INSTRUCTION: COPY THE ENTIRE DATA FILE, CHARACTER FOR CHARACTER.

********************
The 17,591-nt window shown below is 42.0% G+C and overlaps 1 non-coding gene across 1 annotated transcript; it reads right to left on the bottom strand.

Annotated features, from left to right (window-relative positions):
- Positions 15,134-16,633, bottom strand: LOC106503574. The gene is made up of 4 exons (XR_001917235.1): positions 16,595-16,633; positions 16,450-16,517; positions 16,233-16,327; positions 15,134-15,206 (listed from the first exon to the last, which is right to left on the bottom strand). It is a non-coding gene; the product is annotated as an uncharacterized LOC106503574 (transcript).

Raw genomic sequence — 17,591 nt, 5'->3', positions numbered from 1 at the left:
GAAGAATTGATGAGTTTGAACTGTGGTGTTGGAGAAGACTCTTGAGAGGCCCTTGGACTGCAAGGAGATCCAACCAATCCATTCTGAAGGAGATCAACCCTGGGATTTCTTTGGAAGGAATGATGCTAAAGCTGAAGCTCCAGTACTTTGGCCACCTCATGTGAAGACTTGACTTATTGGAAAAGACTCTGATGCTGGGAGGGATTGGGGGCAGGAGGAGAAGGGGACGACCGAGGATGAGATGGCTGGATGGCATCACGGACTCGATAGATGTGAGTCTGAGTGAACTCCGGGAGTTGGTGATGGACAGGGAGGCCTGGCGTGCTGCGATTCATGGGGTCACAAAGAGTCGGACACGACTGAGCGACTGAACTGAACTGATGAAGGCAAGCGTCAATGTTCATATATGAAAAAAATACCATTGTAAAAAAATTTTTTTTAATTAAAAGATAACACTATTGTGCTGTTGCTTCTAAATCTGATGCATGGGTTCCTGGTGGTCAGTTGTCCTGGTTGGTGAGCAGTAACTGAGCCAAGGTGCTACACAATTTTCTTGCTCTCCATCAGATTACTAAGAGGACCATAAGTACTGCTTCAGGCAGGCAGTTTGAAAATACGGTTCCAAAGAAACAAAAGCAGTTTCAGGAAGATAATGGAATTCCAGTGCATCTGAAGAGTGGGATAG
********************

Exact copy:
The 17,591-nt window shown below is 42.0% G+C and overlaps 1 non-coding gene across 1 annotated transcript; it reads right to left on the bottom strand.

Annotated features, from left to right (window-relative positions):
- Positions 15,134-16,633, bottom strand: LOC106503574. The gene is made up of 4 exons (XR_001917235.1): positions 16,595-16,633; positions 16,450-16,517; positions 16,233-16,327; positions 15,134-15,206 (listed from the first exon to the last, which is right to left on the bottom strand). It is a non-coding gene; the product is annotated as an uncharacterized LOC106503574 (transcript).

Raw genomic sequence — 17,591 nt, 5'->3', positions numbered from 1 at the left:
GAAGAATTGATGAGTTTGAACTGTGGTGTTGGAGAAGACTCTTGAGAGGCCCTTGGACTGCAAGGAGATCCAACCAATCCATTCTGAAGGAGATCAACCCTGGGATTTCTTTGGAAGGAATGATGCTAAAGCTGAAGCTCCAGTACTTTGGCCACCTCATGTGAAGACTTGACTTATTGGAAAAGACTCTGATGCTGGGAGGGATTGGGGGCAGGAGGAGAAGGGGACGACCGAGGATGAGATGGCTGGATGGCATCACGGACTCGATAGATGTGAGTCTGAGTGAACTCCGGGAGTTGGTGATGGACAGGGAGGCCTGGCGTGCTGCGATTCATGGGGTCACAAAGAGTCGGACACGACTGAGCGACTGAACTGAACTGATGAAGGCAAGCGTCAATGTTCATATATGAAAAAAATACCATTGTAAAAAAATTTTTTTTAATTAAAAGATAACACTATTGTGCTGTTGCTTCTAAATCTGATGCATGGGTTCCTGGTGGTCAGTTGTCCTGGTTGGTGAGCAGTAACTGAGCCAAGGTGCTACACAATTTTCTTGCTCTCCATCAGATTACTAAGAGGACCATAAGTACTGCTTCAGGCAGGCAGTTTGAAAATACGGTTCCAAAGAAACAAAAGCAGTTTCAGGAAGATAATGGAATTCCAGTGCATCTGAAGAGTGGGATAG